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S. RES. 382



Printed for the use of the Committee on Education and Labor



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Washington, D. C.

The committee met, pursuant to call, at 10 o'clock a. m., in room 201, Senate Office Building, Senator Henry F. Hollis presiding. Present: Senators Hollis (acting chairman), Ashurst, Jones, Kenyon, and McLean.

Also present: Samuel Gompers, president of the American Federa

tion of Labor.

The CHAIRMAN. The committee will come to order. Mr. Gompers, the time is yours, so far as I know.

Senator KENYON. I would like to explain to Mr. Gompers that I introduced this resolution, and it was passed by the Senate for the purpose of having this committee take up all questions involved in bettering the social and industrial conditions of the country, and that the activities of the committee are not limited to the things specified here at all, but this is a sort of a skeleton or a nucleus upon which to work. I will say that I have received letters from all parts of the country, from various organizations and from people who would like to appear at this hearing.

Senator JONES. I think that the resolution ought to be inserted in the record at this point.

The CHAIRMAN. Yes; the stenographer will show that this hearing was held on this resolution, and have it embodied in the record.

(The resolution referred to is here printed in full in the record as follows:)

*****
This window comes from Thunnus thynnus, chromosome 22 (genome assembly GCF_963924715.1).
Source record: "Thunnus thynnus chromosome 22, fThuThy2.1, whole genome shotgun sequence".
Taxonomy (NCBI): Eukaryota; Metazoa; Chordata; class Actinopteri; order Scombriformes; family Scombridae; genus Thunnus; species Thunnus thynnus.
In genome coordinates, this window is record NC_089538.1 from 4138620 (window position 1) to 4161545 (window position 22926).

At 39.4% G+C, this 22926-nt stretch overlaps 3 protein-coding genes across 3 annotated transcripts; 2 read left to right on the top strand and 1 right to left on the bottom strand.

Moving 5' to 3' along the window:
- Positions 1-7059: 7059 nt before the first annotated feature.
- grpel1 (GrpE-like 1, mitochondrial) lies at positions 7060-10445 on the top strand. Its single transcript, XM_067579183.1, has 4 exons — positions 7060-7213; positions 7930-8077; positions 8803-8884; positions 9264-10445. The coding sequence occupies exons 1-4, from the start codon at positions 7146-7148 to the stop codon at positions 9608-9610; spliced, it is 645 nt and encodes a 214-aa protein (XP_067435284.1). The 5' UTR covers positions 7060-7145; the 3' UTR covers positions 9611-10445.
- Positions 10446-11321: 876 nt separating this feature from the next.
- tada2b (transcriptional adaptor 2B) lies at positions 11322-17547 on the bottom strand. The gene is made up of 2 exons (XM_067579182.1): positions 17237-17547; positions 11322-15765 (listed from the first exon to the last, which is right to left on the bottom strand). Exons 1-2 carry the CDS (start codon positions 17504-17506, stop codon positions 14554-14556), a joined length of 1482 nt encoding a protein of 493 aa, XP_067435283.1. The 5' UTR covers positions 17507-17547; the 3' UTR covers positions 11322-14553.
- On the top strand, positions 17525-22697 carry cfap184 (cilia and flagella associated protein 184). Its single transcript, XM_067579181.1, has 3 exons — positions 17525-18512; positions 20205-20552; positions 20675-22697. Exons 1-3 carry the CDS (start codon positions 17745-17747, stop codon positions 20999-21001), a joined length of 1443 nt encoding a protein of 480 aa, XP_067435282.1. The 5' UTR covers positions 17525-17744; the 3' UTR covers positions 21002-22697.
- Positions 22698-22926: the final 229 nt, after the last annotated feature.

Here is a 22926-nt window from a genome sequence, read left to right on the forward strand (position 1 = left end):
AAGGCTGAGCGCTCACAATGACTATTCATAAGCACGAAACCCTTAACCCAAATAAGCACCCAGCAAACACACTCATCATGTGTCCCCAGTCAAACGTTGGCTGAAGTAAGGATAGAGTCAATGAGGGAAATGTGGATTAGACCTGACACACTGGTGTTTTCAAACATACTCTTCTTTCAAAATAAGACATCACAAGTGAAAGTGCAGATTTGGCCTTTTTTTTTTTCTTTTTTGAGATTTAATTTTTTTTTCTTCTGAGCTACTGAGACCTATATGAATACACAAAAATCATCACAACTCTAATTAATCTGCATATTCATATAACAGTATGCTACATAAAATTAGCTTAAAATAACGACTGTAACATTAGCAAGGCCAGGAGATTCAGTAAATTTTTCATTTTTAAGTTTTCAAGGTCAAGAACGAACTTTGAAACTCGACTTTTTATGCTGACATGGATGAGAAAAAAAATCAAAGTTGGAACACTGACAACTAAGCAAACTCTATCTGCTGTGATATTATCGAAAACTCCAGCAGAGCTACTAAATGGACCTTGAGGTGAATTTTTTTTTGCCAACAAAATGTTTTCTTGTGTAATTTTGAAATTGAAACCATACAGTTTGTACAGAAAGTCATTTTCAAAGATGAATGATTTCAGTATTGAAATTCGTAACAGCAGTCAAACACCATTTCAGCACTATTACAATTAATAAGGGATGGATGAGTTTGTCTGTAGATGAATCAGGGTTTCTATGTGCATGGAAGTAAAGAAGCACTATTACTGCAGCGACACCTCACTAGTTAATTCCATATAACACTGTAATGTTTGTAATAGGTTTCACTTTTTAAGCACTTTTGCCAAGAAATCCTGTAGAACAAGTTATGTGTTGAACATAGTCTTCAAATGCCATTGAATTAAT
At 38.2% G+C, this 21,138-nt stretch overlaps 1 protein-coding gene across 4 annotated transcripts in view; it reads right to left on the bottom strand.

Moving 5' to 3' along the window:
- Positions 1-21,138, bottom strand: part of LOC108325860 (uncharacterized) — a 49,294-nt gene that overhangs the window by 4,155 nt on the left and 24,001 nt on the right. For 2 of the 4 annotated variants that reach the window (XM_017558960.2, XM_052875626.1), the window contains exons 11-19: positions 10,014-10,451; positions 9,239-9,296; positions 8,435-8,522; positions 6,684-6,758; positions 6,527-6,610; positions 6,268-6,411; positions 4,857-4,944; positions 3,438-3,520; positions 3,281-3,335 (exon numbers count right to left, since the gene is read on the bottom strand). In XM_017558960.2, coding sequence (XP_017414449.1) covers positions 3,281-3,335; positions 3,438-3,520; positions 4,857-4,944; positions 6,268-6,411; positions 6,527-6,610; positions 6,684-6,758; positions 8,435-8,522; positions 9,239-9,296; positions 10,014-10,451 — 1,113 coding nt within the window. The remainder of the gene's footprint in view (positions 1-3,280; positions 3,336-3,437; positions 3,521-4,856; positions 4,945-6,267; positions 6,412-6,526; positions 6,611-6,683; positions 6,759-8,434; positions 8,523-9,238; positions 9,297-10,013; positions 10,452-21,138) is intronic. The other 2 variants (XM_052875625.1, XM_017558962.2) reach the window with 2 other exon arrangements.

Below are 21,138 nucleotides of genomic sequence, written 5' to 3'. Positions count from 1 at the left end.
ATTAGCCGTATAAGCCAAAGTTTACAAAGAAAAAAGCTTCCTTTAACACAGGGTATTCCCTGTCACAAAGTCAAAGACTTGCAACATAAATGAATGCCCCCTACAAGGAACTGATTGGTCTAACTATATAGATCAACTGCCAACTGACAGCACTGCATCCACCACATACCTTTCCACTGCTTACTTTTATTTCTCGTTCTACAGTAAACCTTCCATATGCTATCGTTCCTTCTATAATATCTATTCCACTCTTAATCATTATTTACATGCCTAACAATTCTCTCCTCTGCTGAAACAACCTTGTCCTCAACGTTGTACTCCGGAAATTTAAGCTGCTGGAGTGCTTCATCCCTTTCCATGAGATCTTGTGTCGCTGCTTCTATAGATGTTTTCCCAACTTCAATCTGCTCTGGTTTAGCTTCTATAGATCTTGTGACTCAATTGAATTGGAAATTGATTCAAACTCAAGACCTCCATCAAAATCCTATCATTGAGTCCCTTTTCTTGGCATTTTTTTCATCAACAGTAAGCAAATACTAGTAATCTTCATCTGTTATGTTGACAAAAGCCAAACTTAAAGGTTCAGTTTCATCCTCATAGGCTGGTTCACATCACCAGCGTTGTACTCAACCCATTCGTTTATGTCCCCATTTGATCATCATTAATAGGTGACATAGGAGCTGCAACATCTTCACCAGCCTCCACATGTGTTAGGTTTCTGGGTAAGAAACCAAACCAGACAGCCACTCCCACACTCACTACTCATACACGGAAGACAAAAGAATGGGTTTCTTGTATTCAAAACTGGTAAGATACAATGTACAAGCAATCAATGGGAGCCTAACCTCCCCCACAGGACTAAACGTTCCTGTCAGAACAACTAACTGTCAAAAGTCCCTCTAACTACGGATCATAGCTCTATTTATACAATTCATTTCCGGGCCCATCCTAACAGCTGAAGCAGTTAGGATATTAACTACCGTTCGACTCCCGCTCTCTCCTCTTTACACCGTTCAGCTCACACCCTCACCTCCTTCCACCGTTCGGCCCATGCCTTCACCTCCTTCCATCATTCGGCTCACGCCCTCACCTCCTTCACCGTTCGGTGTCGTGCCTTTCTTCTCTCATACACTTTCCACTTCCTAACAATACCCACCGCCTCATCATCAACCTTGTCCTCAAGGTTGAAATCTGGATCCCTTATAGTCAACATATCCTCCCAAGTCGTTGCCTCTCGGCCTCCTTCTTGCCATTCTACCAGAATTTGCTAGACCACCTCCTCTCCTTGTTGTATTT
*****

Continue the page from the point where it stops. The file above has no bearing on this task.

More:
[S. Res. 382.]

Resolved, That the Committee on Education and Labor be, and is hereby, instructed to investigate and recommend to the Senate methods of promoting better social and industrial conditions in the country, particularly as to

(1) The establishment of a national tribunal to review and adjust difficulties between employers and workmen and to improve industrial conditions in the various industries and trades.

(2) The development of the United States Employment Service into a national labor exchange.

(3) The regularization of employment.

(4) The prevention of unemployment among workers, both men and women, by a program of necessary public works to be undertaken during periods of industrial depression.

(5) The promotion of better living conditions and a plan for centralized, administrative control of the housing projects of the National Government during the period of the war.

(6) The extension of the United States sailors' and soldiers' insurance to the civil population, so that the workmen can insure against sickness, accident, and death at the lowest possible rate.

(7) The feasibility of a national insurance law against nonemployment, old age, disability, sickness, and accident.


(8) The feasibility of some plan for a national minimum-wage law.

(9) The question of extending the opportunity for vocational training and education to all people in the United States disabled by injury or sickness.

(10) Any other questions relating to a permanent improvement in the relations between employer and employee.